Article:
Engaging Others – Stop ‘Telling’, and Start ‘Asking’

 In Leadership

Engaging Others – Stop ‘Telling’, and Start ‘Asking’

How does it feel when someone tells you what to do? It’s maybe one of those situations where you are not given a choice, you feel resistance in your gut, and yet you go ahead comply.  The reason you are being agreeable is that at some level it feels like it’s in your best interest to go with the flow.

And now ask yourself, how does it feel when someone actually takes a different approach. Rather than telling you what to do, or how to do it, they slow down and get your input. This is called engaging others.  Engagement creates a dynamic that fosters team work, creativity, and collaboration on all fronts. When we engage others, we give them the feeling and impression that we care and that they matter. And trust me, this goes a long, long way.

One of the #1 mistakes which shows up in the workplace is how leaders continue to default to a poor communication strategy of ‘telling’.  Telling someone is very different from engaging them.  Telling is lazy, authoritarian, often times offensive, and lacks the skill and understanding of how to truly engage your people. We engage others when we invite them to be part of the conversation.

Four Steps of Engagement

Step 1. Conscious Listening – stop talking and start listening.  

Conscious listening is having a deep and sincere desire to truly understand the sender’s world. To be a conscious listener you need to ‘let go’ of your own frame of reference, your autobiography, your value system, your own history and your judging tendencies. A conscious listener develops the ability to go deeply into the viewpoint of the sender.

When you consciously listen you create a safe and trusted space for the conversation to take place. Conscious listening is also established without words through energetic presence and body language. It is the responsibility of the listener to be present with the intention to give their entire attention to the situation which in turn creates the possibility for meaningful dialogue for all parties.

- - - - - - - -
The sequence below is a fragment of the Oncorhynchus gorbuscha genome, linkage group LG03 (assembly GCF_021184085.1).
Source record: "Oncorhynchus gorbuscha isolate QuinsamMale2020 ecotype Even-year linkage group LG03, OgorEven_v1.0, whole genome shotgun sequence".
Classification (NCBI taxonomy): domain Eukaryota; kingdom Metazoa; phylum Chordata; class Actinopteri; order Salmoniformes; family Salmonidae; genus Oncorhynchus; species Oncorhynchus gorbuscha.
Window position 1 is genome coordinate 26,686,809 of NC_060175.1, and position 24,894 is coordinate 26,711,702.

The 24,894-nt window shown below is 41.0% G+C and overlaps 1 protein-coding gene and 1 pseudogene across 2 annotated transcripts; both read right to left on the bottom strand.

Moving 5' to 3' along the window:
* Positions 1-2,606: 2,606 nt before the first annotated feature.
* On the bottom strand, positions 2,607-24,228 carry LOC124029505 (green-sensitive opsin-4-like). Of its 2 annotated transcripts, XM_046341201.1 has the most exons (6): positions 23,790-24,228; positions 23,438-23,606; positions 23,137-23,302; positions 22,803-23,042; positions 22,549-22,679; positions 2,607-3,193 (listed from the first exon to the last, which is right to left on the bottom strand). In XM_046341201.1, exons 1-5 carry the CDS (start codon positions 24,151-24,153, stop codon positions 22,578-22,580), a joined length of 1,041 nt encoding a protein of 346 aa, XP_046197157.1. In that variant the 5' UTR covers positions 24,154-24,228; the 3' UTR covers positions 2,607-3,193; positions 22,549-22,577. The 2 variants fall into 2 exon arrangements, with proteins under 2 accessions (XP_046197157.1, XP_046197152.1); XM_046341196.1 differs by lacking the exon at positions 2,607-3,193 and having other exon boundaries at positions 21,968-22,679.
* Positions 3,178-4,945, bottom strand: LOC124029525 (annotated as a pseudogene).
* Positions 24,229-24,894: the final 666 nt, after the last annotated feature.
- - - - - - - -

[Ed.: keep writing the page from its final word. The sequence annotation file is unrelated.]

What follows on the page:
When you listen consciously, you show the other person you care and value them.  And now you are off to an excellent start to creating solid engagement.

Step 2.   Ask Empowering Questions – get inside someone’s world through inquiry.

Empowering questions are a valuable tool in the process of effective communication. They are the foundation to soliciting and qualifying information to help you gain deeper understanding specific to the person speaking and their current situation or challenge.

These questions support their experience of feeling heard. The questions also set the stage to keep the process moving forward.

Any change or correction is dependent on their buy in on the fact they feel heard by you. And the best way to show this is to ask questions and value their input.

Step 3.  Move Them Forward – help them take responsibility for their actions.

When we empower others in conversation, we help set the stage for moving them forward. Rather than mandate, we include them in the solution. When we include others in the solution they will more likely take responsibility for next steps rather than resist.

This is the empowering phase. This is where the commitment and action take place.

You can also help them towards their own appropriate action by asking more questions such as “what do you want to do now? or how do you see us moving forward?”

In order to help an individual with realignment of their performance, we empower them with use of our words in such a manner regarding what’s working and how they can be an effective and productive part of any change.

Step 4. Support Next Steps – follow up and follow through.

Don’t even think about dropping the ball here. It is your follow up and holding them accountable that will make any sustainable difference. Don’t just drop in and throw down some micromanaging because this will only cause frustration and mistrust. Leaders go into overtime and help with the follow up and follow through.

When you finish a discussion ensuring you have helped the individual come to their own solution to change the specific behavior. Ensure there is a specific plan and an opportunity to follow up on the plan.

Make the time to arrange for a time to revisit the issue at hand. Ask if there is anything you can do to support them. Show them you can be trusted and care about them their issue or challenge moving forward.

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